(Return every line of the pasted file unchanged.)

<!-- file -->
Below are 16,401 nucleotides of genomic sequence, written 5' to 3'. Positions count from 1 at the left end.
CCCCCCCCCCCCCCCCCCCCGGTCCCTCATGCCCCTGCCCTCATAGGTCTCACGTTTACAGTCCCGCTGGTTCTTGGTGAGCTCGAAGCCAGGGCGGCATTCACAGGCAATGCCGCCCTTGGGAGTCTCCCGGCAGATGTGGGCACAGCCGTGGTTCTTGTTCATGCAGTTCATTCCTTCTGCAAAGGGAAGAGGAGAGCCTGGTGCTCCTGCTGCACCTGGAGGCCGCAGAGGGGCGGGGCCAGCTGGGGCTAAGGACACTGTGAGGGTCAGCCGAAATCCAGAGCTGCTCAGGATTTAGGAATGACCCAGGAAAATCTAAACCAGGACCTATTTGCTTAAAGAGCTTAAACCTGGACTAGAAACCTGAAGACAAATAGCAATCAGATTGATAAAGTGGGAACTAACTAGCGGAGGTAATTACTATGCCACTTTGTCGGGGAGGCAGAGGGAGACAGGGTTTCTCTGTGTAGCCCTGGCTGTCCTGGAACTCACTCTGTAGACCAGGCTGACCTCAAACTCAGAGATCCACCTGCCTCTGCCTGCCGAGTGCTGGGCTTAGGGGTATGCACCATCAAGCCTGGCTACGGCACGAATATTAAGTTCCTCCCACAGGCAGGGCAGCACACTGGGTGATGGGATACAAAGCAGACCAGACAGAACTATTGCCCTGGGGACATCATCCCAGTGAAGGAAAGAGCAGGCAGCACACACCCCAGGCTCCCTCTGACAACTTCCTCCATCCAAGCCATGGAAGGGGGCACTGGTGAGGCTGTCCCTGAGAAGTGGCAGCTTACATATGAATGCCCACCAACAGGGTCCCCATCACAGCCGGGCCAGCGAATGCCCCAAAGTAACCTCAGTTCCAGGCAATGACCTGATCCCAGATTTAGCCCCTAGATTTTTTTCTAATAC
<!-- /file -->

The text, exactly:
Below are 16,401 nucleotides of genomic sequence, written 5' to 3'. Positions count from 1 at the left end.
CCCCCCCCCCCCCCCCCCCCGGTCCCTCATGCCCCTGCCCTCATAGGTCTCACGTTTACAGTCCCGCTGGTTCTTGGTGAGCTCGAAGCCAGGGCGGCATTCACAGGCAATGCCGCCCTTGGGAGTCTCCCGGCAGATGTGGGCACAGCCGTGGTTCTTGTTCATGCAGTTCATTCCTTCTGCAAAGGGAAGAGGAGAGCCTGGTGCTCCTGCTGCACCTGGAGGCCGCAGAGGGGCGGGGCCAGCTGGGGCTAAGGACACTGTGAGGGTCAGCCGAAATCCAGAGCTGCTCAGGATTTAGGAATGACCCAGGAAAATCTAAACCAGGACCTATTTGCTTAAAGAGCTTAAACCTGGACTAGAAACCTGAAGACAAATAGCAATCAGATTGATAAAGTGGGAACTAACTAGCGGAGGTAATTACTATGCCACTTTGTCGGGGAGGCAGAGGGAGACAGGGTTTCTCTGTGTAGCCCTGGCTGTCCTGGAACTCACTCTGTAGACCAGGCTGACCTCAAACTCAGAGATCCACCTGCCTCTGCCTGCCGAGTGCTGGGCTTAGGGGTATGCACCATCAAGCCTGGCTACGGCACGAATATTAAGTTCCTCCCACAGGCAGGGCAGCACACTGGGTGATGGGATACAAAGCAGACCAGACAGAACTATTGCCCTGGGGACATCATCCCAGTGAAGGAAAGAGCAGGCAGCACACACCCCAGGCTCCCTCTGACAACTTCCTCCATCCAAGCCATGGAAGGGGGCACTGGTGAGGCTGTCCCTGAGAAGTGGCAGCTTACATATGAATGCCCACCAACAGGGTCCCCATCACAGCCGGGCCAGCGAATGCCCCAAAGTAACCTCAGTTCCAGGCAATGACCTGATCCCAGATTTAGCCCCTAGATTTTTTTCTAATAC